Welcome! Login | Register

Subscribe Now: Free Daily EBlast


Horowitz: Obamacare - Here to Stay and on the Right Track

Tuesday, April 22, 2014


This past Thursday morning, there was an unusual substitute for press secretary Jay Carney at the daily White House news briefing—the President himself. President Obama took the podium to highlight the fact that sign-ups on health exchanges for Obamacare ended up exceeding 8 million, more than a million over the well- publicized 7 million CBO estimate and far beyond the predictions of various Republican and Conservative premature gravediggers.

The success of this first period of open enrollment, which ended April 1, came despite the initial serious difficulties with the website and aggressive and well-funded efforts to dissuade people from signing up. According to the White House, other features of the Affordable Care Act have resulted in health care coverage for an additional 6 million people and counting: 3 million young adults who can now stay on their parents' plan until they are 26; and 3 million more people enrolled in Medicaid and the Children’s Health Insurance Program (CHIP). Since one can enroll at any point during the year for these programs, the numbers will continue to increase.

Further, 28% of the people who purchased private insurance through the exchanges are between the ages of 18 and 34. This is substantially lower than their 40% share of the population, but in line with insurance company estimates and comparable to the first year of the successful Massachusetts program. Boding well for keeping down increases in premiums in future years, 5 million more people are now enrolled in plans that meet Affordable Care Act standards outside the exchanges. By the requirements of the new law, this additional pool of people must be factored in when insurance companies set premiums for next year..

The Congressional Budget Office (CBO) now estimates that twelve million more people will have health insurance in 2014 due to the new law. This is a factual rejoinder to the repeated arguments by conservatives that the number of net new people insured was going to be slight or non-existent due to people losing their existing insurance policies because they did not meet the requirements of the Affordable Care Act.

It will take a while for public opinion to catch up with Obamacare’s success. While there has been a significant improvement in approval for the law since its low water mark just after the disastrous role out of the federal website, it remains unpopular. And it is particularly unpopular with the older and white voters that make up a disproportionate share of the electorate in Congressional mid-term elections.

The long-term picture, however, looks quite favorable. As with any comprehensive reform, tweaks and changes are needed. But over-all, it is working as envisioned, providing access to quality health care to many more Americans and assisting in putting the breaks on health care costs. It is a consequential accomplishment—one worth all the extensive political capital the President has spent and continues to spend on it.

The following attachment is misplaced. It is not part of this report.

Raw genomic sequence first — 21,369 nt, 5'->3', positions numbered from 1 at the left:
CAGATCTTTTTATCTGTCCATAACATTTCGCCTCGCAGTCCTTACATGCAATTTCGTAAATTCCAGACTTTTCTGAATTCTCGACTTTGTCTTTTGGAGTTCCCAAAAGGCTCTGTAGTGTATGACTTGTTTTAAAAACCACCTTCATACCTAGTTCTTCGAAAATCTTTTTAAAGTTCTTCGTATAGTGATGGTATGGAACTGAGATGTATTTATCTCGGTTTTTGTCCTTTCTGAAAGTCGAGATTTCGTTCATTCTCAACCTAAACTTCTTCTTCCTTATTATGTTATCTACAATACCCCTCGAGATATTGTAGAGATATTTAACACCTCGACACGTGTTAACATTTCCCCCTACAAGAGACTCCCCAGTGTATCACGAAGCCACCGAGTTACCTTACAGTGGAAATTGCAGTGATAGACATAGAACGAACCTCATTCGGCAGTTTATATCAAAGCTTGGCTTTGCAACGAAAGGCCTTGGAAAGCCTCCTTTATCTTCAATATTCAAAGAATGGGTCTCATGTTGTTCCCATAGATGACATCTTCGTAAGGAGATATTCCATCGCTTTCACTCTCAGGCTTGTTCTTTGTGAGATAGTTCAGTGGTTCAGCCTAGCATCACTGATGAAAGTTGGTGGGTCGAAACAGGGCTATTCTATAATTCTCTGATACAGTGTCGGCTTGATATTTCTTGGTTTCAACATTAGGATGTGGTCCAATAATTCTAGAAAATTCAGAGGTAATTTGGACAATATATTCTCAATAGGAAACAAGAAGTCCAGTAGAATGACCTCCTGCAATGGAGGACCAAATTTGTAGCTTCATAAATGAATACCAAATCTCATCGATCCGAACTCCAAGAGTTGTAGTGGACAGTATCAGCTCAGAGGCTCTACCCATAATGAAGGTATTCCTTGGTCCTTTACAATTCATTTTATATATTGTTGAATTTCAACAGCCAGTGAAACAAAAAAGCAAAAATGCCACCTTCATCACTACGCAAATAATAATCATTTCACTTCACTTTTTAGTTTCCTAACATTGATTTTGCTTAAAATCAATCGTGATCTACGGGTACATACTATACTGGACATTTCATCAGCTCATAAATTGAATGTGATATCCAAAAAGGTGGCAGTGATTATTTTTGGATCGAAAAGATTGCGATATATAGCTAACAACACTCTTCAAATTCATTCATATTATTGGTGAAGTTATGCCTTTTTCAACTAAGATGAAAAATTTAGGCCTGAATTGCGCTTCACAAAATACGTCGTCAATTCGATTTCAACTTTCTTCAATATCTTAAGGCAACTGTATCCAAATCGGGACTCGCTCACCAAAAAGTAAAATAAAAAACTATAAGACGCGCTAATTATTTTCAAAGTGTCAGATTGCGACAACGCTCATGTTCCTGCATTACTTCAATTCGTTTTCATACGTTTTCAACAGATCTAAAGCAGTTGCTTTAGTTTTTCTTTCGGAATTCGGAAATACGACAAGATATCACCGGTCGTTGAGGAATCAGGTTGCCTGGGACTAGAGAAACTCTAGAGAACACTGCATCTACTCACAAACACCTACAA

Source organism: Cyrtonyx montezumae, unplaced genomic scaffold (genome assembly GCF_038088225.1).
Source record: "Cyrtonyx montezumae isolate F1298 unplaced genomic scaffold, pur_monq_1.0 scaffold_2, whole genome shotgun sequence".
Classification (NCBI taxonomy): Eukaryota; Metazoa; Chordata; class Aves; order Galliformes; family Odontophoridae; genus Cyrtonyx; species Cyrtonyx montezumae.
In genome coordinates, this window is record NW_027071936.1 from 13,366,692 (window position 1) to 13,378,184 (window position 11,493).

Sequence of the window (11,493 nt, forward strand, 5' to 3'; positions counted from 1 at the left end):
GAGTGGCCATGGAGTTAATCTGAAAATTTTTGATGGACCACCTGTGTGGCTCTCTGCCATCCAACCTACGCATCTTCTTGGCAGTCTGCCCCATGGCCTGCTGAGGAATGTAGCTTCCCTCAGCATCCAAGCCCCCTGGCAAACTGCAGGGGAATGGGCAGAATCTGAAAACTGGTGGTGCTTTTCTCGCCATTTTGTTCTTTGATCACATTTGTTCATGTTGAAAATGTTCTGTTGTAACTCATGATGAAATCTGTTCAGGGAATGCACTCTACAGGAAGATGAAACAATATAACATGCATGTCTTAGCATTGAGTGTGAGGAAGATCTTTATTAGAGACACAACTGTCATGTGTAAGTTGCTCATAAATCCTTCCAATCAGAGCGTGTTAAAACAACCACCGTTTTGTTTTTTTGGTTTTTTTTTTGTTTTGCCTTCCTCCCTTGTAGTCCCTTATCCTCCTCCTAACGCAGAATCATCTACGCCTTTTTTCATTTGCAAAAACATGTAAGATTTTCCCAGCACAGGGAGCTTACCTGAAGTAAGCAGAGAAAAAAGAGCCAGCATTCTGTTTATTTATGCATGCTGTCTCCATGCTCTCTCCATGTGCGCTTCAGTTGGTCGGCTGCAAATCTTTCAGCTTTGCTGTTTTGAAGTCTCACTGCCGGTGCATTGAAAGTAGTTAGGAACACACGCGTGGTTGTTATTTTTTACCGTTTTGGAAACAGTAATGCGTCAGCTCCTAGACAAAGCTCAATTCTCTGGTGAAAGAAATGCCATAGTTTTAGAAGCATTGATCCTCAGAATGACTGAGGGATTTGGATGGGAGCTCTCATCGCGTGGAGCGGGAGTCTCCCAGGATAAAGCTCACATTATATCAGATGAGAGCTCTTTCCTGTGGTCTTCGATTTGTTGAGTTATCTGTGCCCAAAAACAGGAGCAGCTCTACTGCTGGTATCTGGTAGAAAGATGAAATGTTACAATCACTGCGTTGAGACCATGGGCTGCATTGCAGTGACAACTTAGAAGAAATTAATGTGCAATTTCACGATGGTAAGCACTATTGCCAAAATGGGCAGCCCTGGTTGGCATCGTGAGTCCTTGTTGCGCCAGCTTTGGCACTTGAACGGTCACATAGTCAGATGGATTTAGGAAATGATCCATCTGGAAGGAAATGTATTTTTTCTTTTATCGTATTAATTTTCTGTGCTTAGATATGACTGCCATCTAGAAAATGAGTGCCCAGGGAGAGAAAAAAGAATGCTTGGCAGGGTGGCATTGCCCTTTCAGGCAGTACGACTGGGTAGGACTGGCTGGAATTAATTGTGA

Rob Horowitz is a strategic and communications consultant who provides general consulting, public relations, direct mail services and polling for national and state issue organizations, various non-profits and elected officials and candidates. He is an Adjunct Professor of Political Science at the University of Rhode Island.


Related Slideshow: Preventable Deaths in American Hospitals

Prev Next

To Err is Human

In 1999 the Institute of Medicine published the bombshell “To Err Is Human” report, which revealed that up to 98,000 people a year die because of mistakes in hospitals. Though initially disputed, the report is now widely accepted by doctors and hospital officials, including RI Dept. of Health Director Dr. Michael Fine.

Prev Next

Health and Human Services

In 2010, the Office of Inspector General for Health and Human Services said that bad hospital care contributed to the deaths of 180,000 patients in Medicare alone in a given year.

Prev Next

Journal of Patient Safety

In 2013, the Journal of Patient Safety published research that claims the number of preventable deaths may be much higher — between 210,000 and 440,000 patients each year who go to the hospital for care suffer some type of preventable harm that contributes to their death. That's roughly one-sixth of all deaths in the United States each year. 

Prev Next

John. T. James, Ph.D

Based on that 2013 Journal of Patient Safety report by John T. James, Ph.D, medical errors are the third-leading cause of death in America, behind heart disease, which is the first, and cancer, which is second. 

Prev Next

Over Treatment

Many preventable deaths are the result of "over treatment," according to Dr. Michael Fine, Director of the Rhode Island Department of Health, who said 30 to 50 percent of all medical procedures are unnecessary.

Prev Next

Unnecessary Admissions

According to Dr. Michael Fine, Director of the Rhode Island Department of Health, at least 11 percent of ALL hospital admissions are unnecessary.

Prev Next

Healthcare Improvement

The Institute for Healthcare Improvement estimates there are 15 million incidents of medical harm each year.

Prev Next

Checklist Protocol

Dr. Peter Pronovost, Johns Hopkins Medicine’s senior vice president for patient safety and quality, has developed a scientifically proven method for reducing the deadly infections associated with central line catheters. His simple but effective checklist protocol virtually eliminated these infections across the state of Michigan, saving 1,500 lives and $100 million annually.


Related Articles


Enjoy this post? Share it with others.

Delivered Free Every
Day to Your Inbox